The statistics about opioid addictions have been prevalent and devastating. There are approximately 1.2 million individuals who are addicted to opioids in America (some research claims more) and approximately 64,000 deaths due to overdoses. What happens to the children of parents and caregivers who are addicted?
Carol Levine directs the Families and Health Care Project for United Hospital Fund, a non-profit based in New York. She wrote an article about the impact of addiction on children. Here is a brief quote from her article regarding these children.
“Parental overdoses have an immediate impact on children. There’s also a cumulative impact as these children become adults and are themselves at risk from the same influences that drove their parents to drugs, overdoses, and early deaths.”
Who are these children and adolescents?
- Newborns whose mothers are addicted to opioids. These babies may undergo withdrawal themselves and need special treatment.
- Children of all ages at risk for accidental ingestion or inhalation of toxic substances.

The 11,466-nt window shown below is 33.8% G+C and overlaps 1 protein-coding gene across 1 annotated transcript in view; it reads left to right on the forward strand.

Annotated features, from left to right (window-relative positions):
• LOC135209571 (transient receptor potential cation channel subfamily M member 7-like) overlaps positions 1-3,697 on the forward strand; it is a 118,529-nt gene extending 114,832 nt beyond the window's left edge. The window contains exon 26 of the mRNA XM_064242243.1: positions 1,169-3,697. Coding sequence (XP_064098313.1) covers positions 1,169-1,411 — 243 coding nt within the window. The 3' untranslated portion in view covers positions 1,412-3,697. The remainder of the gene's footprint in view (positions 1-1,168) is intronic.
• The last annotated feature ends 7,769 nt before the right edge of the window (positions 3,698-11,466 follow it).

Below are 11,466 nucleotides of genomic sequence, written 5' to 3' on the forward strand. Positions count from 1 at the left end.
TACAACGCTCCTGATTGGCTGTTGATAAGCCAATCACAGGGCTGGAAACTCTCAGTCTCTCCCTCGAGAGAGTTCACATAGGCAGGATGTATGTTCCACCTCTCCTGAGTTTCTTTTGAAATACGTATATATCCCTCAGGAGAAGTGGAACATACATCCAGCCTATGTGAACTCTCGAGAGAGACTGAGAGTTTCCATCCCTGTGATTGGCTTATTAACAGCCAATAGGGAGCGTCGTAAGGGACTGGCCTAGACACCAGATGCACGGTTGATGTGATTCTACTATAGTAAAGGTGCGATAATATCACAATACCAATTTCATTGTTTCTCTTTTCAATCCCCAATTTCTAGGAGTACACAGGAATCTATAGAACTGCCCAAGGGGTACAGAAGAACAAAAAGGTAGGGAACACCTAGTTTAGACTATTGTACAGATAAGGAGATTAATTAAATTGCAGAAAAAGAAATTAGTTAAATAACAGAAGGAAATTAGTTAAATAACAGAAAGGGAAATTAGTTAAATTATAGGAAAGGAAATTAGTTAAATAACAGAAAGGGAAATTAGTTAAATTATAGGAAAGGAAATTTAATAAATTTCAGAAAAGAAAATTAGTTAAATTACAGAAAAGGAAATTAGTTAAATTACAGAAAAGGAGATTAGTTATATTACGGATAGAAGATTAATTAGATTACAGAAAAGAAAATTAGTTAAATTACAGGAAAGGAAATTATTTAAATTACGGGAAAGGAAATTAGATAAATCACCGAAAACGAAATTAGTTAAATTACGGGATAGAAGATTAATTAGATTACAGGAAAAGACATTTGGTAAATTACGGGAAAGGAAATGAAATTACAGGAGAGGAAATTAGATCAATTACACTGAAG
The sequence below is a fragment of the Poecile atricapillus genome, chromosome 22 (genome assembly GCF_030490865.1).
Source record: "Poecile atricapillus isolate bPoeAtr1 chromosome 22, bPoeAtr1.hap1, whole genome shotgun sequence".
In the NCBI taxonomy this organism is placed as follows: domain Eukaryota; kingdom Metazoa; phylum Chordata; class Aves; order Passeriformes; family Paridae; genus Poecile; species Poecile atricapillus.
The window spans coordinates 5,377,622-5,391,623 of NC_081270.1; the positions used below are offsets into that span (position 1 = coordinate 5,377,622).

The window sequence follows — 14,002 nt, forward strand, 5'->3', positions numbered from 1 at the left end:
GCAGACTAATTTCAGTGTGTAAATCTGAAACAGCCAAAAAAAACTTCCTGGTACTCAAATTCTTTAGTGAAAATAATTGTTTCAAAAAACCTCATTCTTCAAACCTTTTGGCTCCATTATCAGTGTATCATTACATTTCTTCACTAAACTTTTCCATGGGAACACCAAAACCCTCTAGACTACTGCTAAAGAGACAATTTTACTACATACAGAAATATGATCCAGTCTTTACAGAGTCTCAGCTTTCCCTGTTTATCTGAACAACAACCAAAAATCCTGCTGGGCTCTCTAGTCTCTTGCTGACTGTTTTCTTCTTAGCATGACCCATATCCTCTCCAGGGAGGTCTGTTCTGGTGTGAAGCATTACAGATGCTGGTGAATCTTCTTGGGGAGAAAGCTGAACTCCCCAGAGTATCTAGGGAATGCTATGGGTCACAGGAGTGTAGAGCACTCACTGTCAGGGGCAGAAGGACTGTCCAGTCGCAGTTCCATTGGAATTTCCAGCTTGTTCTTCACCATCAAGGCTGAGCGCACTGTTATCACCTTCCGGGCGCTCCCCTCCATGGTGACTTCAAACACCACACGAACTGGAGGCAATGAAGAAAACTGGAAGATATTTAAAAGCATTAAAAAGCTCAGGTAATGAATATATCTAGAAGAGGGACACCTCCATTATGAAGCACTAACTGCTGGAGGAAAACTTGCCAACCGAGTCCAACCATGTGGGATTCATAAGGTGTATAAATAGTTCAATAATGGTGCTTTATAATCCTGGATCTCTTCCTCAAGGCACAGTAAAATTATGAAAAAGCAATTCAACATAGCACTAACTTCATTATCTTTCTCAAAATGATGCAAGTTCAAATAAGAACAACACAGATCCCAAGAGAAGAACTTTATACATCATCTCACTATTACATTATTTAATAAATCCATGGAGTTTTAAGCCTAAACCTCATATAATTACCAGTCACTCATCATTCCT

- Children living with an addicted parent, dealing with constant uncertainty and fear.
- Children who have taken over the role of family caregiver for younger siblings or for their addicted parents.
- Children who are removed from their homes and placed in foster or kinship care. Some of these children have unmet mental health care needs.
- Very young children exposed to toxic levels of stress that impair brain development.
The numbers of children in these categories number tens of thousands. We honestly do not have accurate statistics, but we do know that these children are entering our schools and communities with a traumatic past. That past will have impact to their friends and all those who are working with them as teachers, counselors, youth workers and others. There are also some extreme difficulties within their families that have significant impact to their emotional and relational health.
It is one more piece of evidence that there is significant need for trauma-informed care for our children and for our systems of care who work with these children. It is essential that we use trauma-informed principles and practices to address their needs when we encounter them in the normal environments where they live and go to school. We are extremely concerned that these children are understood and cared for in ways that are attuned to their needs, their propensity for drug use and a host of other issues that they face each and every day. The need is significant and our responses will impact the rest of their lives.